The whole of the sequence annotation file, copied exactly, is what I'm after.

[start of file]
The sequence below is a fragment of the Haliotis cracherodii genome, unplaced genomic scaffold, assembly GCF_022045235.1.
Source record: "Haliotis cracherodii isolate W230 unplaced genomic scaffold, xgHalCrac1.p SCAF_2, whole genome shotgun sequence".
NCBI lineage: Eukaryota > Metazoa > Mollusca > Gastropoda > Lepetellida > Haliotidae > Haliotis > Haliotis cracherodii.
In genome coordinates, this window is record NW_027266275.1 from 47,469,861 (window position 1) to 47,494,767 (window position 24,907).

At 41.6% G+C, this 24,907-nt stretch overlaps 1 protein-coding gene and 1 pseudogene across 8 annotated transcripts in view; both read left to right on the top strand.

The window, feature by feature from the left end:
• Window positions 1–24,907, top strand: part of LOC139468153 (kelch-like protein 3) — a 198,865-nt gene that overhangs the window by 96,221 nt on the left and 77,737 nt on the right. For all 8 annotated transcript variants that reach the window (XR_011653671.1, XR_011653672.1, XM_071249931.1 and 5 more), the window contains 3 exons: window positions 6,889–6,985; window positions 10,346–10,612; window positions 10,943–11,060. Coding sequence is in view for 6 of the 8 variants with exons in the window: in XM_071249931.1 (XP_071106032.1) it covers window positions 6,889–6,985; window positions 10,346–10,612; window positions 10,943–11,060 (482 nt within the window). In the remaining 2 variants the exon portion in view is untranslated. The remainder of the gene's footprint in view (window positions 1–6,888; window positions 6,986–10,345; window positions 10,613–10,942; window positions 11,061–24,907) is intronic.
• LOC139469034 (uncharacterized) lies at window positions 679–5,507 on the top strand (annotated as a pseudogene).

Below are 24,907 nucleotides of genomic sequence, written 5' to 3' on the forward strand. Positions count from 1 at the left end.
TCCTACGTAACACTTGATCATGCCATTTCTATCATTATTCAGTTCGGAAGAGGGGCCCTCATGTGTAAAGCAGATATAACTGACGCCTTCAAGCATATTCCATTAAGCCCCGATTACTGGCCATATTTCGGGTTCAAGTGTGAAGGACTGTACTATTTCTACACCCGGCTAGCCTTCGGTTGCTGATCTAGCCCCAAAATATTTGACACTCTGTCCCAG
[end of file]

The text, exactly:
The sequence below is a fragment of the Haliotis cracherodii genome, unplaced genomic scaffold, assembly GCF_022045235.1.
Source record: "Haliotis cracherodii isolate W230 unplaced genomic scaffold, xgHalCrac1.p SCAF_2, whole genome shotgun sequence".
NCBI lineage: Eukaryota > Metazoa > Mollusca > Gastropoda > Lepetellida > Haliotidae > Haliotis > Haliotis cracherodii.
In genome coordinates, this window is record NW_027266275.1 from 47,469,861 (window position 1) to 47,494,767 (window position 24,907).

At 41.6% G+C, this 24,907-nt stretch overlaps 1 protein-coding gene and 1 pseudogene across 8 annotated transcripts in view; both read left to right on the top strand.

The window, feature by feature from the left end:
• Window positions 1–24,907, top strand: part of LOC139468153 (kelch-like protein 3) — a 198,865-nt gene that overhangs the window by 96,221 nt on the left and 77,737 nt on the right. For all 8 annotated transcript variants that reach the window (XR_011653671.1, XR_011653672.1, XM_071249931.1 and 5 more), the window contains 3 exons: window positions 6,889–6,985; window positions 10,346–10,612; window positions 10,943–11,060. Coding sequence is in view for 6 of the 8 variants with exons in the window: in XM_071249931.1 (XP_071106032.1) it covers window positions 6,889–6,985; window positions 10,346–10,612; window positions 10,943–11,060 (482 nt within the window). In the remaining 2 variants the exon portion in view is untranslated. The remainder of the gene's footprint in view (window positions 1–6,888; window positions 6,986–10,345; window positions 10,613–10,942; window positions 11,061–24,907) is intronic.
• LOC139469034 (uncharacterized) lies at window positions 679–5,507 on the top strand (annotated as a pseudogene).

Below are 24,907 nucleotides of genomic sequence, written 5' to 3' on the forward strand. Positions count from 1 at the left end.
TCCTACGTAACACTTGATCATGCCATTTCTATCATTATTCAGTTCGGAAGAGGGGCCCTCATGTGTAAAGCAGATATAACTGACGCCTTCAAGCATATTCCATTAAGCCCCGATTACTGGCCATATTTCGGGTTCAAGTGTGAAGGACTGTACTATTTCTACACCCGGCTAGCCTTCGGTTGCTGATCTAGCCCCAAAATATTTGACACTCTGTCCCAG